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Sat, 12.10.1898

Black History in American Cinema (Film), a story

*Black history in American cinema is celebrated on this date in 1898. These are films made by, for, or about Black Americans.

Historically, African American films have been made with African American casts and marketed to African American audiences. The short movie Something Good – Negro Kiss was created in 1898. Early commercial films often depicted minstrel shows until vaudeville acts overtook them in popularity. An African American appeared in the narrative film as early as 1909, also the year that Siegmund Lubin produced the comedy series, using a Black cast, with the derogatory title Sambo. Before then, film roles for Black actors were played by white actors in blackface.  

Sam Lucas became the first Black actor to be cast in a leading role in a mainstream film, appearing in the 1914 film Uncle Tom's Cabin. The Peter P. Jones Film Company in Chicago filmed vaudeville acts, the 1915 National Half Century Exposition, and Lincoln Jubilee. William D. Foster's The Foster Photoplay Company in Chicago was one of the earliest studios to feature African Americans. Casts for its films included performers from stage shows at the Pekin Theatre. The Lafayette Players and The Ethiopian Art Theatre also had several players who crossed into filmmaking. REOL Productions was a New York City studio that produced films in the early 1920s. During its relatively short existence, REOL had a couple of documentaries, comedies, and feature films.  

Lincoln Motion Picture Company was established in Omaha, Nebraska, before relocating to Los Angeles and was among the first Black producers of African American film. The short-lived white-owned Ebony Film Corporation was founded in 1915. The white ownership's poor judgment about its stereotype-laden films aimed at white and Black audiences led to a public outcry from Black audiences in the wake of divisive anger about The Birth of a Nation. The company shut its doors in 1919 as a result.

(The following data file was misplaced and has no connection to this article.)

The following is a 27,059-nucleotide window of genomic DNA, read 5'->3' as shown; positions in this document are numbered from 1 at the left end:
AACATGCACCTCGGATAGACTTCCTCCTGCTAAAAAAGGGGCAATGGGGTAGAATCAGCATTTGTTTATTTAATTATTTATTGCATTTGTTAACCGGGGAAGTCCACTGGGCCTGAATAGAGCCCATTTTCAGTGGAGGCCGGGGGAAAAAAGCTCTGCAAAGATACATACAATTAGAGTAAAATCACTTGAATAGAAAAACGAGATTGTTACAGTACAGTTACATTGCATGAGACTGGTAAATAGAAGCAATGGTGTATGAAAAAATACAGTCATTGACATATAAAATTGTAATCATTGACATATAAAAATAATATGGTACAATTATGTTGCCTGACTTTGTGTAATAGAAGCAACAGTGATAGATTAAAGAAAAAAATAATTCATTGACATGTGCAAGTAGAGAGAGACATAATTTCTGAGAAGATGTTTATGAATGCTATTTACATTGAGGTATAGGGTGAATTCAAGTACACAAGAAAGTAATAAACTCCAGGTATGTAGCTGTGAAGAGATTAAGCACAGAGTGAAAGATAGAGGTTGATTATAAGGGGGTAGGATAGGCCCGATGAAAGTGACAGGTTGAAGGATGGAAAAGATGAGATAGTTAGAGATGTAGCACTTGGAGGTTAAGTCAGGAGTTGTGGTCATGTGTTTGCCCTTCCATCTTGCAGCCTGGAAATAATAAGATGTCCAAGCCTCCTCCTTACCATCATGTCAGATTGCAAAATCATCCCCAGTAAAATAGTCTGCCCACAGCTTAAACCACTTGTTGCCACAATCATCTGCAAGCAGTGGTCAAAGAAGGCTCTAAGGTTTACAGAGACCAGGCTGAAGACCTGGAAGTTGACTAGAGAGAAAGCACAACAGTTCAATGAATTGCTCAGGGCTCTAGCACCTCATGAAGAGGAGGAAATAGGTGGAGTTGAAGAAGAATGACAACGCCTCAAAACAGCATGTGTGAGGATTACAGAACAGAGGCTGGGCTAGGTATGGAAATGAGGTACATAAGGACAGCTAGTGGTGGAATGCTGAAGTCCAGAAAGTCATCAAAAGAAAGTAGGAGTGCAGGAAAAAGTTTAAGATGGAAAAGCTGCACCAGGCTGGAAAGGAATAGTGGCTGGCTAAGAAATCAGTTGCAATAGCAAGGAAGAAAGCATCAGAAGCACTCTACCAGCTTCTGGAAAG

Black women made their mark; social activist Maria P. Williams produced, directed, and starred in a 1923 melodrama, The Flames of Wrath. Given how undifferentiated the two roles were then, the director is typically granted to Tressie Souders, who directed 1922's A Woman's Error. Norman Studios, founded in 1920 in Jacksonville, Florida, produced drama films with African American casts, even though Norman was white. Between 1920 to 1928, however, he made a string of successful films starring Black actors. Biograph films made a series of comedy shorts with comedian Bert Williams.

Often, the production team and director were also black. More recently, Black films featuring multicultural casts aimed at multicultural audiences have also included American Blackness as an essential aspect of the storyline. Segregation, discrimination, issues of representation, derogatory stereotypes, and worn-out images have dogged Black American cinema from the start of the 20th century-plus history that roughly coincided with the century-plus history of American cinema. From the earliest days of moving pictures, major studios used Black actors to appeal to Black audiences. They also relegated them to bit parts, casting women as maids or nannies and men as natives or servants or either gender as a "magical negro," an update on the "noble savage."

Black filmmakers, producers, critics, and others have resisted narrow models and offensive symbols in many ways. As early as 1909, Lester A. Walton, the art critic for New York Age, was making sophisticated arguments against the objectification of Black bodies onscreen, pointing out that "anti-Negro propaganda strikes at the very roots of the fundamental principles of democracy." Noting the educational impact film could have, he also argued that it could be used to "emancipate the white American from his peculiar ideas," which were "hurtful to both races." The "race films" of 1915 to the mid-1950s followed a similar spirit of "racial uplift" and educational "counter-programing" to combat the racism of the Jim Crow south.

That sensibility shifted markedly in the 1960s and 70s. Although Blaxploitation films continued to include stereotypical characters, they were also praised for portraying Black people as the heroes and subjects of their own stories. By the 1980s, auteurs like Spike Lee and John Singleton created nuanced depictions of Black lives, which led the way for later filmmakers like Jordan Peele and Ava DuVernay to use a range of genres (horror, history, documentary, fantasy) to explore Black lives from multiple perspectives.

The 2018 superhero film Black Panther has also been widely praised for creating a fully realized Afrocentric urban utopia of Black people that includes a foundation myth, a legendary hero, and delight in its African-ness. 

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